WOMEN with special needs attended a workshop at YWCA showcasing their talents.
The women, in their late teens and early 20s, were busy putting the finishing touches to clothes colouring that were to go on show before a select audience at the YWCA.
While all of these young people have special needs, not even the closest examination of their work would give a potential buyer the slightest inkling of this fact.
From the selection of material and accessories to the mixing and colouring, everything about their creations look extremely professional.
Participants said that they are all excited as they gently touched their lovely embellishment.
After all, it was the product of many hours of their own work although anyone looking at it would not imagine that it was created by other person.
“All our children love art, it’s a way of expressing themselves. The colourful clothes displayed are all done by our students,” says a representative.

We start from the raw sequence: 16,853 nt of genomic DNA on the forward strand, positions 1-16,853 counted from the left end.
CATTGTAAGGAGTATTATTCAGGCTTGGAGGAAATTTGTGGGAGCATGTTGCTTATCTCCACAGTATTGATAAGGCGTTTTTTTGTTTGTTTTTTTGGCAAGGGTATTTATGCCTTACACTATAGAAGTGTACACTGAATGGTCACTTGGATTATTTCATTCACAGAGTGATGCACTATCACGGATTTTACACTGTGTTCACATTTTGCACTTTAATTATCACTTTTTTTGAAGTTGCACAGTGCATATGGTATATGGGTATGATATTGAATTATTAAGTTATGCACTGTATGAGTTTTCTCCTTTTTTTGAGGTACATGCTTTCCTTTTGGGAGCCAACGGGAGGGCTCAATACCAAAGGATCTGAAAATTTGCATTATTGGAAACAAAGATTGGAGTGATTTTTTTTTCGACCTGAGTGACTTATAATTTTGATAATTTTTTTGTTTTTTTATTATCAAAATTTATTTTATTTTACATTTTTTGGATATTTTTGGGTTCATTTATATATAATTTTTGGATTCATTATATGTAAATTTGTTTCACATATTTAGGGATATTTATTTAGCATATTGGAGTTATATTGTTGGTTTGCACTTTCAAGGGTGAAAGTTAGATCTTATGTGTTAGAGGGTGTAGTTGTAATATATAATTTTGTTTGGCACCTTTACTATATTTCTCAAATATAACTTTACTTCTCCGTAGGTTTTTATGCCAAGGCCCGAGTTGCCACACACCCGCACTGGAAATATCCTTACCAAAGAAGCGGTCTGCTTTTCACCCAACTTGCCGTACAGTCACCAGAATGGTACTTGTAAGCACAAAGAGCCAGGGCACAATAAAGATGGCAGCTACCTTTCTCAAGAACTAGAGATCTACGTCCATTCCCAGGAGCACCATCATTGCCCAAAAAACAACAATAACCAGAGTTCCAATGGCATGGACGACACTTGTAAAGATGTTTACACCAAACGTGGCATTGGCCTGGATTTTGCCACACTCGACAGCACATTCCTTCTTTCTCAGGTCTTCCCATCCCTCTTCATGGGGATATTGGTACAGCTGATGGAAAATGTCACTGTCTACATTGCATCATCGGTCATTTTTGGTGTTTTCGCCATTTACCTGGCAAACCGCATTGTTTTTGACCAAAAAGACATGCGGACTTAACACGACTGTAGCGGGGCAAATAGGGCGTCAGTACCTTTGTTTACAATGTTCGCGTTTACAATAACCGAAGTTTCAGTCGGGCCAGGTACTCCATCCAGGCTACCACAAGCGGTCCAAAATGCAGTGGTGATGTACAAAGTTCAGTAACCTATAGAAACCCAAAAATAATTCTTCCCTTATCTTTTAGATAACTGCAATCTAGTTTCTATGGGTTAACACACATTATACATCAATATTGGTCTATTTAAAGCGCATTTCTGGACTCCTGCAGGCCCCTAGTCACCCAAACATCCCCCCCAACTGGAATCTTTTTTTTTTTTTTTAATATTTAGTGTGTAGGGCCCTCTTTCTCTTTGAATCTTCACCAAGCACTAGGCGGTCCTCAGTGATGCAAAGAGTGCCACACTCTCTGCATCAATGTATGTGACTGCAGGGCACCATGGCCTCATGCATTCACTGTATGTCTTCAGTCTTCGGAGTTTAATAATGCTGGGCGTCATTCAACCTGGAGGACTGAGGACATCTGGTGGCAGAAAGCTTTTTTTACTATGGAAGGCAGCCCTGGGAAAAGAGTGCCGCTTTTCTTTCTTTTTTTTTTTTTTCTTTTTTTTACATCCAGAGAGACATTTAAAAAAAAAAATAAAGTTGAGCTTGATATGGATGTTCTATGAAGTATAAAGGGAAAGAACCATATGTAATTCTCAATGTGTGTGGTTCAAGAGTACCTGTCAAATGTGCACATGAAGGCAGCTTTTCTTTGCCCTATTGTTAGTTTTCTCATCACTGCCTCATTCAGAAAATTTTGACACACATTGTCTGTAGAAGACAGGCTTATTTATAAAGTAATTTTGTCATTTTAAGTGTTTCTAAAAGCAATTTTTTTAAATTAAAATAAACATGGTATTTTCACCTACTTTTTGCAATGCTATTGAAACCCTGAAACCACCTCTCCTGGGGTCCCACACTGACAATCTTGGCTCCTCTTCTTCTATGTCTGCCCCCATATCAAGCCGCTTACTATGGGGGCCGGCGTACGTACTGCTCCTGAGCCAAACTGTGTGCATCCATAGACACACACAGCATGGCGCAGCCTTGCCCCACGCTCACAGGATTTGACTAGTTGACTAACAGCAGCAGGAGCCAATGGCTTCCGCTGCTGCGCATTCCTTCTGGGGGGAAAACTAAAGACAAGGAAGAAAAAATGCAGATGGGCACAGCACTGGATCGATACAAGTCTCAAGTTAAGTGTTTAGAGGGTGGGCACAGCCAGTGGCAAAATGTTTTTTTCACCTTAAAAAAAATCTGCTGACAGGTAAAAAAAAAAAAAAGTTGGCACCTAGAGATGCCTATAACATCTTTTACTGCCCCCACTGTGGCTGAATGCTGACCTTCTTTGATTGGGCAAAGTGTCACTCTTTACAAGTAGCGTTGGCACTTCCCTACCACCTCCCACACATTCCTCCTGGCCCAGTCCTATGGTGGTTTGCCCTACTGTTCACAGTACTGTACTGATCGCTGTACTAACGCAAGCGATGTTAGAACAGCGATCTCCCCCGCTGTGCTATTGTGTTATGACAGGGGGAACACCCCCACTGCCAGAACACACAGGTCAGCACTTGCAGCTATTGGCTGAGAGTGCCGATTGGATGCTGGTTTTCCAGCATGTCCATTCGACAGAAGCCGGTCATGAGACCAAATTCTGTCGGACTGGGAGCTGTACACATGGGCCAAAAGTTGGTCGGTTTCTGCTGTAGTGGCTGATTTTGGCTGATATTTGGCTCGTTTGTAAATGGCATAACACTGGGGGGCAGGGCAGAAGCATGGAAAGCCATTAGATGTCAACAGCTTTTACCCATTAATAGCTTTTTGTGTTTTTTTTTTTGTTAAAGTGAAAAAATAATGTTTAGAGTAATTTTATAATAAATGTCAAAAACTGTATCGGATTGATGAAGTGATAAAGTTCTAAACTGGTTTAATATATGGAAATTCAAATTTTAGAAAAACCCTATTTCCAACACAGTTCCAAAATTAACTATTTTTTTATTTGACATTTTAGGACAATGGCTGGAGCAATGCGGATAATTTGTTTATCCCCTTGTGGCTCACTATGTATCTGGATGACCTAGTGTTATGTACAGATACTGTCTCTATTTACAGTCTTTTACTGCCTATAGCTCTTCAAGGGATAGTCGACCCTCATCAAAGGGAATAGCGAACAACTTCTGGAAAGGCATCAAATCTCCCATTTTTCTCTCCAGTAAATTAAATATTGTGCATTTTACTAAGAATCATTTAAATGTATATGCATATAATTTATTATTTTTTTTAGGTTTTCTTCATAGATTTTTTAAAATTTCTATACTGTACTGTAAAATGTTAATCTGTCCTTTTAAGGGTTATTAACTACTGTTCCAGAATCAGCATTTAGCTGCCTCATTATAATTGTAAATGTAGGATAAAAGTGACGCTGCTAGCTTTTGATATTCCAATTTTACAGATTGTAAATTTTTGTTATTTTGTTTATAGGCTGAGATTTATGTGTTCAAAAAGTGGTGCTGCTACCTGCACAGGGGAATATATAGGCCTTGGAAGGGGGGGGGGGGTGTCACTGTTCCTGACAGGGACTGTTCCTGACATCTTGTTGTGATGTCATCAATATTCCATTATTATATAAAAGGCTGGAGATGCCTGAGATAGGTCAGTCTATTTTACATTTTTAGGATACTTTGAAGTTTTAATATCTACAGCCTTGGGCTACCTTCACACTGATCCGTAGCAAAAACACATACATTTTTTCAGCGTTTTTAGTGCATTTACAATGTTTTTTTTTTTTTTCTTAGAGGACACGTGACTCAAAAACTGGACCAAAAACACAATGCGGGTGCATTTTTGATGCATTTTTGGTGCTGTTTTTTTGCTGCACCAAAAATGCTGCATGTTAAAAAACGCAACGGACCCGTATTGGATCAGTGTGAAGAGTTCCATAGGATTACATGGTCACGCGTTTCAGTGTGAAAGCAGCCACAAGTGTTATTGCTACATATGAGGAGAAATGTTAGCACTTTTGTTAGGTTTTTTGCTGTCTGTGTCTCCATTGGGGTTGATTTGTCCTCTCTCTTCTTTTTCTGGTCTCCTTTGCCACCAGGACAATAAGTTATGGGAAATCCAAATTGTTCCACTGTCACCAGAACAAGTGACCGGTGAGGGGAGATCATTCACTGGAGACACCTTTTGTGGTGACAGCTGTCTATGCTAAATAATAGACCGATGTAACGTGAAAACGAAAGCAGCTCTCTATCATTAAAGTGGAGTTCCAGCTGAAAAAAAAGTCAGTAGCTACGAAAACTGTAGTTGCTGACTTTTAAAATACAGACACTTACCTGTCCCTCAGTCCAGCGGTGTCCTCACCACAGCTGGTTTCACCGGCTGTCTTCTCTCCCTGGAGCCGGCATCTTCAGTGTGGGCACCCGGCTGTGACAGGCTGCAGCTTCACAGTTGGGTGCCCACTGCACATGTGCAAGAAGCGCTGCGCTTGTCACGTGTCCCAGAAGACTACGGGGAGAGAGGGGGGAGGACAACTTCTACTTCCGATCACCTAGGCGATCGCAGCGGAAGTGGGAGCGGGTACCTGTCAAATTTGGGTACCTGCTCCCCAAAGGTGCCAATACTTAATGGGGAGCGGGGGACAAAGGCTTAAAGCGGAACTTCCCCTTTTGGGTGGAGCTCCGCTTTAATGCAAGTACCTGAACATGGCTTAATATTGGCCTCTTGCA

This the second time that the YWCA hosts such a workshop training for those that with special needing ability.
The students’ approach is very collaborative, a comment from the YWCA staff said.
“The finished products are not the work of one person. Before starting on a project we task-analyse. If we take a product, a handbag for instance, there are certain steps that are simple, certain steps that require more skill, and there are certain steps that require a high degree of skill.
“But all these steps are necessary to ensure that the final product is good. After we task-analyse, we then see which children are capable of doing what, and they are assigned their jobs. So, it is a collective effort.”
Jocelyn says she was impressed with their teamwork.
“I wanted to do something together that would really focus the children’s learning and also help to bring about awareness of their abilities, because they are so talented. I wanted to involve them in a business programme, either working in our head office or in retail, to make them independent.”